Naqsh-e Jahan Square

There is always that first step, that first look, that first element that causes attraction and everything just starts. Like how the Big Bang created life. Like how the most famous writers start their book, and just with that very first word or sentence you are not yours anymore, body and soul you surrender, give in and that is when you could feel something greater than you, mesmerizing and beautiful will happen.

Try to stand in the middle of this square, embraced by a palace, two perfect mosques, and a grand bazaar. Hopefully, if you catch the chance to be alone, you will immediately see yourself travel back in time. The Square warms its way into your heart and that feeling of witnessing something grand happening will eventually present itself to you.

Though Isfahan was an important district in the glorious times of the mighty Empires of Persia, it was when Shah Abbas Safavid (Abbas The Great, 1588-1629) traveled from Tabriz –the first capital of the Safavid dynasty- into the middle regions of Iran and found Isfahan to have the greatest potentials for his intentions.

Naqsh-e Jahan Square

Iran’s history is specifically divided into two main periods; Before Islam when the Achaemenid, Parthian, and Sassanid dynasty ruled, and After Islam when all the local governments or states were all Muslims. Iran introduces the Safavid dynasty as the first dynasty to be both national and religious in the second period, just how the Sassanids were before.

National, because they claimed to be the heirs to the Kayanid Throne (the semi-mythological dynasty, heroes of Persia) and religious because they officially announced Islam as their faith and path, distinctively the Shia sect. These two main factors created a sort of unity which kept the whole territory altogether. Even though there were many battles and some lands were lost, they managed to retrieve them and establish a strong foundation that kept Iran glowing.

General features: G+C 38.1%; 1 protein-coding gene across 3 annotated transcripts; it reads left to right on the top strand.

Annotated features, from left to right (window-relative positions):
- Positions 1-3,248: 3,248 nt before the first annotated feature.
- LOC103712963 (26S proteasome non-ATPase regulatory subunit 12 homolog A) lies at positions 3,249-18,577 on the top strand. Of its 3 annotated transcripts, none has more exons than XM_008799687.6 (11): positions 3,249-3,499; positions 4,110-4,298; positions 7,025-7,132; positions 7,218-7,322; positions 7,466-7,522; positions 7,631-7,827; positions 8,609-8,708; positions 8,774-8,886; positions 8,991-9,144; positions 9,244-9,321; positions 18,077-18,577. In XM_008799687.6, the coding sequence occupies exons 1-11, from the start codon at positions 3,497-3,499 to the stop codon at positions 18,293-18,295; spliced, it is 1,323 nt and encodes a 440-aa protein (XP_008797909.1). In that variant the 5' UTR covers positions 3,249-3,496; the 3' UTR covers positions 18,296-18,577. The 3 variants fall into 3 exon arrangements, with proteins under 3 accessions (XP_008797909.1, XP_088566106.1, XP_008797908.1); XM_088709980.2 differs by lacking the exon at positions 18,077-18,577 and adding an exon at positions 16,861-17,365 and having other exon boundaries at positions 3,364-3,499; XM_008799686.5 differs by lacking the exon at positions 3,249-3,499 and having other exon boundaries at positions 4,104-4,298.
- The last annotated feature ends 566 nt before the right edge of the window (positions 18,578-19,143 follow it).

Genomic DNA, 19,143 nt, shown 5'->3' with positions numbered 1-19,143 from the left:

At the very beginning edge of the European Renaissance, Abbas the Great raised Iran from the ashes of the Middle Ages, and just like a bird that knew how to fly before but now had forgotten it, he gave it wings to fly and soar again.

To manage such an important and glorious task, he first needed someplace safe from all the invasions from the Ottoman Empire and the Uzbeks. He thought Qazvin was too close to the western borders so he moved the grand Capital to Isfahan where it had a good climate, lots of water resources, strong history, and far away from the Ottomans.

There are many monuments in Isfahan belonging to the Safavid dynasty but somehow, the square of Naqsh-e Jahan has managed to outstand them. Naqsh-e Jahan Square or‎ Maidān-e Naghsh-e Jahān which could be translated into this term “Image of the World”, also known as the Shah Square was constructed between 1598 and 1629 and now is one of UNESCO’s World Heritage Sites.

Naqsh-e Jahan Square

Its physical features are quite spectacular. The Naqsh-e Jahan Square is a rectangular one with 560 meters long and 160 meters wide (440 feet long and 160 feet wide) and it’s the beating heart of Isfahan, both locational and practical. In total, the Square has two-hundred stores around its axes and four buildings: Aali Qapo, the Shah Mosque, Sheikh Lotfollah Mosque, and Qaisaria Gate.

Once upon a time, there was this garden in Isfahan with the name “Naqsh-e Jahan” and a faded space of a square. This garden was home to government buildings and the palaces of the Timurid rulers and Aghquyunlus. By the time that Shah Abbas started to reign, they leveled the surface of the Square and gradually it became much larger than the former one. The names of the two architects can be seen on the entrances of the buildings around the square; Mohammad Reza and Ali Akbar Isfahani.

Jean Chardin the famous French tourist in the 17th century has called Naqsh-e-Jahan the most beautiful square in the world, not to mention the world’s largest field at the time. During the reign of Shah Abbas the Great and his successors, the square was a place for polo, army parades, fireworks, and various royal celebrations, also a place for people to walk, do business, and socialize.